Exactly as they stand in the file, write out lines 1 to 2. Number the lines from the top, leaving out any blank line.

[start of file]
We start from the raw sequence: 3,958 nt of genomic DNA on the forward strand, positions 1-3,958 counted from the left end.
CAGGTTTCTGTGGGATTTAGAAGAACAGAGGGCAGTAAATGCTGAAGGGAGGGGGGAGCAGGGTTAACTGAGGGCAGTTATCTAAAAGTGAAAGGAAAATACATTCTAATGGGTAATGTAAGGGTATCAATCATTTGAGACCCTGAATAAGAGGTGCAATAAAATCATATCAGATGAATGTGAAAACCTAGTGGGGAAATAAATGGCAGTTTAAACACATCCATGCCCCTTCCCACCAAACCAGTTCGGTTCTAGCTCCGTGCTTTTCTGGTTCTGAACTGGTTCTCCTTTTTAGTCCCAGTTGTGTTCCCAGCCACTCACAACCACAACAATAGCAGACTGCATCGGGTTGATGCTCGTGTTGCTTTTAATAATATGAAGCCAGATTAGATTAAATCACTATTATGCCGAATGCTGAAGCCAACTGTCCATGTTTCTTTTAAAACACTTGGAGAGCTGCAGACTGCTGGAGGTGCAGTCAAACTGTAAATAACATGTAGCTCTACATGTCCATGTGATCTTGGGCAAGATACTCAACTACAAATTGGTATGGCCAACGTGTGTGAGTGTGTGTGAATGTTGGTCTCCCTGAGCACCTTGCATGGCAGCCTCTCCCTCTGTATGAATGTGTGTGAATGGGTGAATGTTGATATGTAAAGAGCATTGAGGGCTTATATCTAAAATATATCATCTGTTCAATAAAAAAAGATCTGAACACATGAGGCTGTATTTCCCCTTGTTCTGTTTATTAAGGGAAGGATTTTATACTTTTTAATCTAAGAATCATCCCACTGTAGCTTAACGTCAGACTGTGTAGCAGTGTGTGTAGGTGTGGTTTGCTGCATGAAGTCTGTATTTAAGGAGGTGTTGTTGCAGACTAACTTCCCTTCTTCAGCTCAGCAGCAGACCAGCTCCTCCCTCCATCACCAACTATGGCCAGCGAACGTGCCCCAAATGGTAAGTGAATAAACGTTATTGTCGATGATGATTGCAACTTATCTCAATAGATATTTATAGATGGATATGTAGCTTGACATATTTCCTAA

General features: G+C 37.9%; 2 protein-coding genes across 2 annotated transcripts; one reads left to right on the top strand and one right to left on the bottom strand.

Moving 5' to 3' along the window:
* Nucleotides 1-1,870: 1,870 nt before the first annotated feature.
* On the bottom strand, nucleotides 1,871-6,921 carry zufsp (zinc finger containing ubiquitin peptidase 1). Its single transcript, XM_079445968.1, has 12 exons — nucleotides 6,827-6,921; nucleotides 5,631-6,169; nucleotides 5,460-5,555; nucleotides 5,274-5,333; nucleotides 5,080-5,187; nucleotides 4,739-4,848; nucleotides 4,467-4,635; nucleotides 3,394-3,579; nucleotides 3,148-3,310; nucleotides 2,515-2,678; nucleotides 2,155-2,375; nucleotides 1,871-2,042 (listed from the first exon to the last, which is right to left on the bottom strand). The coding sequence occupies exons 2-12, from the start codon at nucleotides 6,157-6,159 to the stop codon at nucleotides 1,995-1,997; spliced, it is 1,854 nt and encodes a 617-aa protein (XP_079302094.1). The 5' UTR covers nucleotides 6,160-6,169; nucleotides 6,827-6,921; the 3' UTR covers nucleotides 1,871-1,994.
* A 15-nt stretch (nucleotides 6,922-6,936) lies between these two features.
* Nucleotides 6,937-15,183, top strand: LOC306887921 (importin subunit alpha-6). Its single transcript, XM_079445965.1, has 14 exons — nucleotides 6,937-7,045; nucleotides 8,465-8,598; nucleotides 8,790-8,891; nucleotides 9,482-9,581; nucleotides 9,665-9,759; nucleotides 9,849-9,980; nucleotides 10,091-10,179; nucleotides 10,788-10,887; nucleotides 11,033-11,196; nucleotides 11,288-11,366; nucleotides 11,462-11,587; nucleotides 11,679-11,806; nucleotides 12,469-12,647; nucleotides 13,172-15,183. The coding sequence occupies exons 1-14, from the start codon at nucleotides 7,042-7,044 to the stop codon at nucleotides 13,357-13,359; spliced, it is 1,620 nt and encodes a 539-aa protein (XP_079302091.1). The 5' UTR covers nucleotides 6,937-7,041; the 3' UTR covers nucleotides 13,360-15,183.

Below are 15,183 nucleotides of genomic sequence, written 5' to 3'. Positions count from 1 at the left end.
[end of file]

We start from the raw sequence: 3,958 nt of genomic DNA on the forward strand, positions 1-3,958 counted from the left end.
CAGGTTTCTGTGGGATTTAGAAGAACAGAGGGCAGTAAATGCTGAAGGGAGGGGGGAGCAGGGTTAACTGAGGGCAGTTATCTAAAAGTGAAAGGAAAATACATTCTAATGGGTAATGTAAGGGTATCAATCATTTGAGACCCTGAATAAGAGGTGCAATAAAATCATATCAGATGAATGTGAAAACCTAGTGGGGAAATAAATGGCAGTTTAAACACATCCATGCCCCTTCCCACCAAACCAGTTCGGTTCTAGCTCCGTGCTTTTCTGGTTCTGAACTGGTTCTCCTTTTTAGTCCCAGTTGTGTTCCCAGCCACTCACAACCACAACAATAGCAGACTGCATCGGGTTGATGCTCGTGTTGCTTTTAATAATATGAAGCCAGATTAGATTAAATCACTATTATGCCGAATGCTGAAGCCAACTGTCCATGTTTCTTTTAAAACACTTGGAGAGCTGCAGACTGCTGGAGGTGCAGTCAAACTGTAAATAACATGTAGCTCTACATGTCCATGTGATCTTGGGCAAGATACTCAACTACAAATTGGTATGGCCAACGTGTGTGAGTGTGTGTGAATGTTGGTCTCCCTGAGCACCTTGCATGGCAGCCTCTCCCTCTGTATGAATGTGTGTGAATGGGTGAATGTTGATATGTAAAGAGCATTGAGGGCTTATATCTAAAATATATCATCTGTTCAATAAAAAAAGATCTGAACACATGAGGCTGTATTTCCCCTTGTTCTGTTTATTAAGGGAAGGATTTTATACTTTTTAATCTAAGAATCATCCCACTGTAGCTTAACGTCAGACTGTGTAGCAGTGTGTGTAGGTGTGGTTTGCTGCATGAAGTCTGTATTTAAGGAGGTGTTGTTGCAGACTAACTTCCCTTCTTCAGCTCAGCAGCAGACCAGCTCCTCCCTCCATCACCAACTATGGCCAGCGAACGTGCCCCAAATGGTAAGTGAATAAACGTTATTGTCGATGATGATTGCAACTTATCTCAATAGATATTTATAGATGGATATGTAGCTTGACATATTTCCTAA